Sci-Tech

This is what Earth looks like from Saturn

NASA's Cassini spacecraft takes a moment to look back at Earth and capture the view from afar.

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Earth shines between Saturn's rings.

NASA/JPL-Caltech/Space Science Institute

When we look up and see planets from Earth, they appear as pinpoints of light. NASA's Cassini spacecraft peered between the rings of Saturn, gazed back at its home planet and captured a poignant image of Earth from 870 million miles (1.4 billion kilometers) away. From that distance, Earth appears as a glowing dot standing out in the darkness.

Cassini snapped the image on April 12. "Although far too small to be visible in the image, the part of Earth facing Cassini at the time was the southern Atlantic Ocean," NASA says.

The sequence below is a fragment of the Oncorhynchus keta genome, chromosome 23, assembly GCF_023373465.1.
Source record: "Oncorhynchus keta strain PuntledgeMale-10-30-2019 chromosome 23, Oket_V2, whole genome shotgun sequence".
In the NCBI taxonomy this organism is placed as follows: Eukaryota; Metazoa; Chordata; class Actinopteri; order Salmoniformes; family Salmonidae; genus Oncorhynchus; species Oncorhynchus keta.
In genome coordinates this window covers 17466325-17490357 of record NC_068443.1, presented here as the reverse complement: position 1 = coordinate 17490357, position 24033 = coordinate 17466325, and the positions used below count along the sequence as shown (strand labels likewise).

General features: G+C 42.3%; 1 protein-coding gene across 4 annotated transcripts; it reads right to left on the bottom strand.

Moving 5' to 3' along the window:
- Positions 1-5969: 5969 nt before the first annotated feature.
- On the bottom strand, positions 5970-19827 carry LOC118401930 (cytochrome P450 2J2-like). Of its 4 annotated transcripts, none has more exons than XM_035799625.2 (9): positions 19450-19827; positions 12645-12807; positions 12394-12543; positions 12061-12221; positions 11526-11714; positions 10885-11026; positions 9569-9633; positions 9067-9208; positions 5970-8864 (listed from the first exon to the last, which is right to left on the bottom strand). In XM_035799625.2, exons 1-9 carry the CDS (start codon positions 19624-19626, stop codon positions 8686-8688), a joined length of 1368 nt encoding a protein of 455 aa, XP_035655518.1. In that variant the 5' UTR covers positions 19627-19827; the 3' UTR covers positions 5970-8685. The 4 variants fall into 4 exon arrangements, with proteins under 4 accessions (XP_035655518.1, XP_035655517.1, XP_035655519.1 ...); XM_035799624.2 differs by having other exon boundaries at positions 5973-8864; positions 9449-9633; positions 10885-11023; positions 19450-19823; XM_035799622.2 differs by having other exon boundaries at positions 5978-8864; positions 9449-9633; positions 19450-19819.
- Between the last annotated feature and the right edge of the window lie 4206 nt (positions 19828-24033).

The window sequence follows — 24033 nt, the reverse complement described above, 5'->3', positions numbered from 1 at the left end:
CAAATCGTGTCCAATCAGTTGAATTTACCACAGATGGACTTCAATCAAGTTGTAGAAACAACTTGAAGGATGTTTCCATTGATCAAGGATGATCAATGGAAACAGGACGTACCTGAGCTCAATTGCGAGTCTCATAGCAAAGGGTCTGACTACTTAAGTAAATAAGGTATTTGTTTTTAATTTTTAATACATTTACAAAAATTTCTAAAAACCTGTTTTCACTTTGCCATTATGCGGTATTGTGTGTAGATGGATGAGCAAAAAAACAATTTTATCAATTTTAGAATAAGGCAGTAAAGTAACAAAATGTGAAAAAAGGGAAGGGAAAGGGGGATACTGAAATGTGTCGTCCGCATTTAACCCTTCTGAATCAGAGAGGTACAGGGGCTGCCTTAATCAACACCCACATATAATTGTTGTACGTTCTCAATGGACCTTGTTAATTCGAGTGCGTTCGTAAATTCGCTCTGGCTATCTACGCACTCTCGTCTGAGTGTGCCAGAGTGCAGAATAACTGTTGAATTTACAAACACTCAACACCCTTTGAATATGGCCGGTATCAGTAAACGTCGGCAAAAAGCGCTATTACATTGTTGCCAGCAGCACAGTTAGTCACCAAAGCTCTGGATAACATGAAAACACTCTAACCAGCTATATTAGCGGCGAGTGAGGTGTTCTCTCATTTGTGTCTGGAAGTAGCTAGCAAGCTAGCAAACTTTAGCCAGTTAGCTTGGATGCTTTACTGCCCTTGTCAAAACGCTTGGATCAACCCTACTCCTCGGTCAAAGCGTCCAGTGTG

The space agency also released a closer-up, cropped version of the photo in which the moon is visible as a fainter speck of light.

We have to enjoy these new Cassini images while we can. The spacecraft is destined to destroy itself in Saturn's atmosphere later this year after a productive mission spent studying the ringed planet and its many moons. Cassini, a joint project from NASA, the European Space Agency and the Italian Space Agency, launched back in 1997. Its unique perspective on our solar system will be missed.